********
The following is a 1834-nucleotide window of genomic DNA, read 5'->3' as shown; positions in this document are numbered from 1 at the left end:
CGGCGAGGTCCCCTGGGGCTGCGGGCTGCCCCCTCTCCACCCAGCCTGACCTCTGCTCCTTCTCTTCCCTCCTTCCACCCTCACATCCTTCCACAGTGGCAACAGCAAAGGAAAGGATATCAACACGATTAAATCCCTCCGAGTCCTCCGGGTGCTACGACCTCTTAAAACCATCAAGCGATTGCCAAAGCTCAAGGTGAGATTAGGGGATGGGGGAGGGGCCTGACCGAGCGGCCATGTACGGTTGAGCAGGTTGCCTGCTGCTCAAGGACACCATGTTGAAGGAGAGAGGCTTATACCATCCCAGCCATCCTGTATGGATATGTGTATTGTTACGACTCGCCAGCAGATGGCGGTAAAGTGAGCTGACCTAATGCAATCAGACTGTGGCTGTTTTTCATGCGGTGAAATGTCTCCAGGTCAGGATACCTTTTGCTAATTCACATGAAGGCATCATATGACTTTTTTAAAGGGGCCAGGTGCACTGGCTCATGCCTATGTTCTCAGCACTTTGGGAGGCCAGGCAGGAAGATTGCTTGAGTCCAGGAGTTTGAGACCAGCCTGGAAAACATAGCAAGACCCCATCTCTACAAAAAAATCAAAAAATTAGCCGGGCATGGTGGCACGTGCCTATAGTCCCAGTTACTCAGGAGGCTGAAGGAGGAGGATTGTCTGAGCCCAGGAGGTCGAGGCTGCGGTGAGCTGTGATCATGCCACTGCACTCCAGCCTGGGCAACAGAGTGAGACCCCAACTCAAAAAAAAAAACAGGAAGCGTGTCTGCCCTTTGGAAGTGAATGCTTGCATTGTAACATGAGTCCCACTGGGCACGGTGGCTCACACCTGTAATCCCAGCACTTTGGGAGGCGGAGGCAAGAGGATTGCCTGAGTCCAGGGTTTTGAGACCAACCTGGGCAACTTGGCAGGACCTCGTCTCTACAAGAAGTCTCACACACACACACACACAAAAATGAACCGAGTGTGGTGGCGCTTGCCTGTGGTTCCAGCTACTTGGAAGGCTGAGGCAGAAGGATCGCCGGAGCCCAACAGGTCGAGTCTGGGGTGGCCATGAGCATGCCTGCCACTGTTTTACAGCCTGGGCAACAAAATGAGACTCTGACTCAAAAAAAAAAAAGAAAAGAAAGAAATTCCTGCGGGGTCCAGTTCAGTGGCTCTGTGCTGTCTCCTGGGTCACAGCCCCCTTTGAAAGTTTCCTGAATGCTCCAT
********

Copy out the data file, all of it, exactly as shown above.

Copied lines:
The following is a 1834-nucleotide window of genomic DNA, read 5'->3' as shown; positions in this document are numbered from 1 at the left end:
CGGCGAGGTCCCCTGGGGCTGCGGGCTGCCCCCTCTCCACCCAGCCTGACCTCTGCTCCTTCTCTTCCCTCCTTCCACCCTCACATCCTTCCACAGTGGCAACAGCAAAGGAAAGGATATCAACACGATTAAATCCCTCCGAGTCCTCCGGGTGCTACGACCTCTTAAAACCATCAAGCGATTGCCAAAGCTCAAGGTGAGATTAGGGGATGGGGGAGGGGCCTGACCGAGCGGCCATGTACGGTTGAGCAGGTTGCCTGCTGCTCAAGGACACCATGTTGAAGGAGAGAGGCTTATACCATCCCAGCCATCCTGTATGGATATGTGTATTGTTACGACTCGCCAGCAGATGGCGGTAAAGTGAGCTGACCTAATGCAATCAGACTGTGGCTGTTTTTCATGCGGTGAAATGTCTCCAGGTCAGGATACCTTTTGCTAATTCACATGAAGGCATCATATGACTTTTTTAAAGGGGCCAGGTGCACTGGCTCATGCCTATGTTCTCAGCACTTTGGGAGGCCAGGCAGGAAGATTGCTTGAGTCCAGGAGTTTGAGACCAGCCTGGAAAACATAGCAAGACCCCATCTCTACAAAAAAATCAAAAAATTAGCCGGGCATGGTGGCACGTGCCTATAGTCCCAGTTACTCAGGAGGCTGAAGGAGGAGGATTGTCTGAGCCCAGGAGGTCGAGGCTGCGGTGAGCTGTGATCATGCCACTGCACTCCAGCCTGGGCAACAGAGTGAGACCCCAACTCAAAAAAAAAAACAGGAAGCGTGTCTGCCCTTTGGAAGTGAATGCTTGCATTGTAACATGAGTCCCACTGGGCACGGTGGCTCACACCTGTAATCCCAGCACTTTGGGAGGCGGAGGCAAGAGGATTGCCTGAGTCCAGGGTTTTGAGACCAACCTGGGCAACTTGGCAGGACCTCGTCTCTACAAGAAGTCTCACACACACACACACACAAAAATGAACCGAGTGTGGTGGCGCTTGCCTGTGGTTCCAGCTACTTGGAAGGCTGAGGCAGAAGGATCGCCGGAGCCCAACAGGTCGAGTCTGGGGTGGCCATGAGCATGCCTGCCACTGTTTTACAGCCTGGGCAACAAAATGAGACTCTGACTCAAAAAAAAAAAAGAAAAGAAAGAAATTCCTGCGGGGTCCAGTTCAGTGGCTCTGTGCTGTCTCCTGGGTCACAGCCCCCTTTGAAAGTTTCCTGAATGCTCCAT